Samantha after she gave birth to her son Jacob in 2016.

I felt guilty, really guilty. I even questioned if I could say I gave birth.

Had I let myself down? Could I say I gave birth to my son? Or did I have to say I’d had an operation? Did a C-section leave me feeling less of a mum? Did I have to experience natural labour to feel like a ‘real’ mum?

All these doubts and insecurities swirled round in my first-time mum head – even though I was recovering from major abdominal surgery… even though my new scar ached, I was scared to stand straight in case my wound burst open, no heavy lifting and no driving for six weeks.

I wasn’t straight back on my feet after the C-section. It took time and perseverance through the pain of surgery.

Making a decision for baby number two

Today, I don’t feel that same guilt about having a C-section, but my feelings at the time were real and painful.

I’ll be honest, when I first started to think about how I’ll give birth to my second child, I did feel a twinge of doubt. Should I just give natural labour a go? To try to experience what I missed out on the first time? That’s despite the fact my gut told me a C-section was the best choice for me.

But three factors helped me to very firmly make up my mind and I’m sticking to them. I’m opting for an elective section and that’s because it’s what’s right for me and my baby.

The first factor was that I realised I shouldn’t care whether I’ve managed a natural birth or not. The most important thing when making a birth plan – I think – is that the mum is happy and confident with her decision.

Why should I fear other people’s opinions or any stigma, when it’s a decision affecting me and my baby only – not anyone else’s.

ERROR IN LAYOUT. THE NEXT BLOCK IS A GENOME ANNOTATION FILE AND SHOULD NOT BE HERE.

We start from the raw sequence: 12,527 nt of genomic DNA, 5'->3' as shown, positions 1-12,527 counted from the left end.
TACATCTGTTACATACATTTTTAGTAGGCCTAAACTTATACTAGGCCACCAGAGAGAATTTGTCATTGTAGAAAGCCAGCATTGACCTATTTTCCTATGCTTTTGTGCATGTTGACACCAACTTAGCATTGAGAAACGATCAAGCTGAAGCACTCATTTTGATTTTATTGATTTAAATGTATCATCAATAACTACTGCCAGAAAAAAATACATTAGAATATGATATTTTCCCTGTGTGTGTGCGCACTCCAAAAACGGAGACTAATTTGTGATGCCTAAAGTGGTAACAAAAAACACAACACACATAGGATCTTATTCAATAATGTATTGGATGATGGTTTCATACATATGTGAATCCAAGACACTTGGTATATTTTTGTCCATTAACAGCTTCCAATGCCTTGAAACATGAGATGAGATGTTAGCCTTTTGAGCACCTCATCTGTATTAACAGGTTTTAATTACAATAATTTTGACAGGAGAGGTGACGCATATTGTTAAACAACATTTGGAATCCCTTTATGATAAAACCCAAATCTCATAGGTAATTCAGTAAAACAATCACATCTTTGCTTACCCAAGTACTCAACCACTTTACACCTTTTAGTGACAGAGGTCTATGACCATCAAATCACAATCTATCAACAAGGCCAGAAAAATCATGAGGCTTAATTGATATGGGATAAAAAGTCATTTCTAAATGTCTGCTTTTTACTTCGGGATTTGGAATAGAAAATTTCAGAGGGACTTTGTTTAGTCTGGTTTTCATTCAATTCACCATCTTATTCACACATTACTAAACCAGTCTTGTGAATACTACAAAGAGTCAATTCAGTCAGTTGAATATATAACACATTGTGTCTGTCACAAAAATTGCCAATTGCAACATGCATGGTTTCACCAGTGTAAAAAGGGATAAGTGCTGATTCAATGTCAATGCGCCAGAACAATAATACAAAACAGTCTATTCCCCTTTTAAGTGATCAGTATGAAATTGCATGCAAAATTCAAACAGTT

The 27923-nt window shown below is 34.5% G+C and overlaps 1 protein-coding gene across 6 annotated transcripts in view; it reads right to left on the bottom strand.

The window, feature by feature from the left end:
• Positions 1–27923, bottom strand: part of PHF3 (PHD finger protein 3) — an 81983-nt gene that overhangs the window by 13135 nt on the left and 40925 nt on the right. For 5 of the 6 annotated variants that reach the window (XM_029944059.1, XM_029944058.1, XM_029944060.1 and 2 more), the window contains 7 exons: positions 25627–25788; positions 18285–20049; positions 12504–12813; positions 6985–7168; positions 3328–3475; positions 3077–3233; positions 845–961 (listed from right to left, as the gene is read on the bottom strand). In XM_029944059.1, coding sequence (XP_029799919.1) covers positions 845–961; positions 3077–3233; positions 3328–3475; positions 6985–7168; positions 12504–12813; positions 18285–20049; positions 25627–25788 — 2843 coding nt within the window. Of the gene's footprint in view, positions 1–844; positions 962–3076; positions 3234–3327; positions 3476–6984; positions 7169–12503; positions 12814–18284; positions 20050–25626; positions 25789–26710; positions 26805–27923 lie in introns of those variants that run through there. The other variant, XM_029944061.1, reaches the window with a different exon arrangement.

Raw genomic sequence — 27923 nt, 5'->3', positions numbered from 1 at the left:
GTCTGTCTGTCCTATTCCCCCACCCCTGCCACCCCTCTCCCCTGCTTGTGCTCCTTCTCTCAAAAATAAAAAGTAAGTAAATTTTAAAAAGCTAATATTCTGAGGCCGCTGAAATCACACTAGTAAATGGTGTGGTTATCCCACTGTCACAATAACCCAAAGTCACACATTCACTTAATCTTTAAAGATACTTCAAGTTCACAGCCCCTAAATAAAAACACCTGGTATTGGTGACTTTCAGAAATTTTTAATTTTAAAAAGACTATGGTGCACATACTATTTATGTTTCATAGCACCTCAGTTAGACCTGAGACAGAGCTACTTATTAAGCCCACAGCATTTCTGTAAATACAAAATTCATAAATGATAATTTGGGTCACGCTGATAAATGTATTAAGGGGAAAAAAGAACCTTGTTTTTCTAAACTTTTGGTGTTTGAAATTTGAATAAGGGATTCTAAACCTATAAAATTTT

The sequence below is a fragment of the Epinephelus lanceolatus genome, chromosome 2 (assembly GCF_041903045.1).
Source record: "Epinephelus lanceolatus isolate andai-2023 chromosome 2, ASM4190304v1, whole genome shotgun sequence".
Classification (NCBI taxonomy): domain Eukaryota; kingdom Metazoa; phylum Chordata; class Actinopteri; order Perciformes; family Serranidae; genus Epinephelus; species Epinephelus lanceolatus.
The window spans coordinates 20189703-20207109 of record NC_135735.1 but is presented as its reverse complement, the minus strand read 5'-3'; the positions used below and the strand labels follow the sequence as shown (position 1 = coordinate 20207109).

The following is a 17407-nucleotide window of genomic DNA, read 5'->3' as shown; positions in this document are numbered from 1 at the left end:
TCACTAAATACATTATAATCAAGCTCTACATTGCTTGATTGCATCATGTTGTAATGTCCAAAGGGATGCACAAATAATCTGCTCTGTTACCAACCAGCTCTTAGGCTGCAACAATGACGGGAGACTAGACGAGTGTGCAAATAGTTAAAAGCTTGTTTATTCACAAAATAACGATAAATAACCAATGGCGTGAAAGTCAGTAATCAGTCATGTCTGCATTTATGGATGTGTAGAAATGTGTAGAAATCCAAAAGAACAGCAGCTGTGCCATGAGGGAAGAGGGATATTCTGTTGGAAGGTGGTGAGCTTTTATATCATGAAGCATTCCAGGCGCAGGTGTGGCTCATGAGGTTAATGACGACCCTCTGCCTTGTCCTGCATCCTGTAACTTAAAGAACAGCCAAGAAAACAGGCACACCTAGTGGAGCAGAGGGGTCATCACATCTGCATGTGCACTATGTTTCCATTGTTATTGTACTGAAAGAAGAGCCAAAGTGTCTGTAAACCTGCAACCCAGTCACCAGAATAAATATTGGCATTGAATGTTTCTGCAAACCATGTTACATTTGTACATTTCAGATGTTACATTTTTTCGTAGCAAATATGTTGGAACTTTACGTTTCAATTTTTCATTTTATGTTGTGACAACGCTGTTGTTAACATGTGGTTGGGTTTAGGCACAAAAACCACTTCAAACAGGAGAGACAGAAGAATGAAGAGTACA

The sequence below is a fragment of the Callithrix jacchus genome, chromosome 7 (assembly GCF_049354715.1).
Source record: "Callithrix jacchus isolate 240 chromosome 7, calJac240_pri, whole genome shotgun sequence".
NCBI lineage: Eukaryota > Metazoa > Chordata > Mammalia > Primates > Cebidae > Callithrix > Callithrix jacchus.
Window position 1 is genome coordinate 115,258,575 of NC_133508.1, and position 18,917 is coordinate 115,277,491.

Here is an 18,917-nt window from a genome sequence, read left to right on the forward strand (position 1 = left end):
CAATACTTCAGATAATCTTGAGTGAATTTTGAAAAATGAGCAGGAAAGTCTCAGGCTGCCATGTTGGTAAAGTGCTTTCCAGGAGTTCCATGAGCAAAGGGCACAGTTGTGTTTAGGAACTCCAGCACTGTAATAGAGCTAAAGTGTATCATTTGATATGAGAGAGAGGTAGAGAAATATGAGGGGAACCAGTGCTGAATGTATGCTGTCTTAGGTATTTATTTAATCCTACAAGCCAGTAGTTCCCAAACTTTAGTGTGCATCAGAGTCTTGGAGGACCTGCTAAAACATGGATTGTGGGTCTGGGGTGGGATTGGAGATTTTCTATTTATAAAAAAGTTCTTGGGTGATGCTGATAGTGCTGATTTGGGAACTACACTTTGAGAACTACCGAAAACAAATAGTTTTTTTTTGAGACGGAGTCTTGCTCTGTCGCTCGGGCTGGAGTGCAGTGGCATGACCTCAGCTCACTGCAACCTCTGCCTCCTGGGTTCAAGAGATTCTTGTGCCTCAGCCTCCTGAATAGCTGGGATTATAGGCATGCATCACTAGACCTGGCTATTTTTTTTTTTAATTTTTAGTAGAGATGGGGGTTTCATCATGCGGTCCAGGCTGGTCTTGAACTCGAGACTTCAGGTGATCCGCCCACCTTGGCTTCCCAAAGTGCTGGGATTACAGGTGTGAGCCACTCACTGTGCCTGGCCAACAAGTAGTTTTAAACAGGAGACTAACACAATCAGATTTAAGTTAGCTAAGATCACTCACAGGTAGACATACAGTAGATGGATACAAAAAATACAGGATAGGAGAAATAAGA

Samantha is now just over halfway through her second pregnancy.

A C-section might not involve labour contractions, but it still means enduring pain… to me that is labour enough.

Secondly, my physical and mental health come first.

In the future I hope to have surgery to create a J-pouch (a J-shaped bowel created by a surgeon using my small intestine). I need this surgery because I have Ulcerative Colitis – a form of Inflammatory Bowel Disease – and this led me to needing emergency stoma surgery last year.

So my physical health is very important to me. I don’t want to take the risk of damaging what’s left of my rectum – if that did happen, it might lessen my chances of a J-pouch.

Equally, and lastly, my mental health is also key. Having gone through the trauma I suffered last year, I don’t want to live in fear of the unknown – that being a vaginal delivery. A C-section is terrifying, but to me, it’s familiar.

End the stigma

They say a mother knows best, but that doesn’t mean we need to pass judgement on other mums – and neither should anyone else. Every single mum is different.

What works for one mother may not work for another, and likewise with babies, too.

When a mum is facing the decision between a C-section and a natural birth, she needs to know there is no wrong decision. It’s about making the best decision for each individual.

If mum is happy and healthy, and baby is being delivered safely, then who is anyone to pass comment other than congratulations?

The only way the stigma around a C-section will cease to exist is if we stop judging each other.

No one should feel or be made to feel guilty about having their baby delivered safely.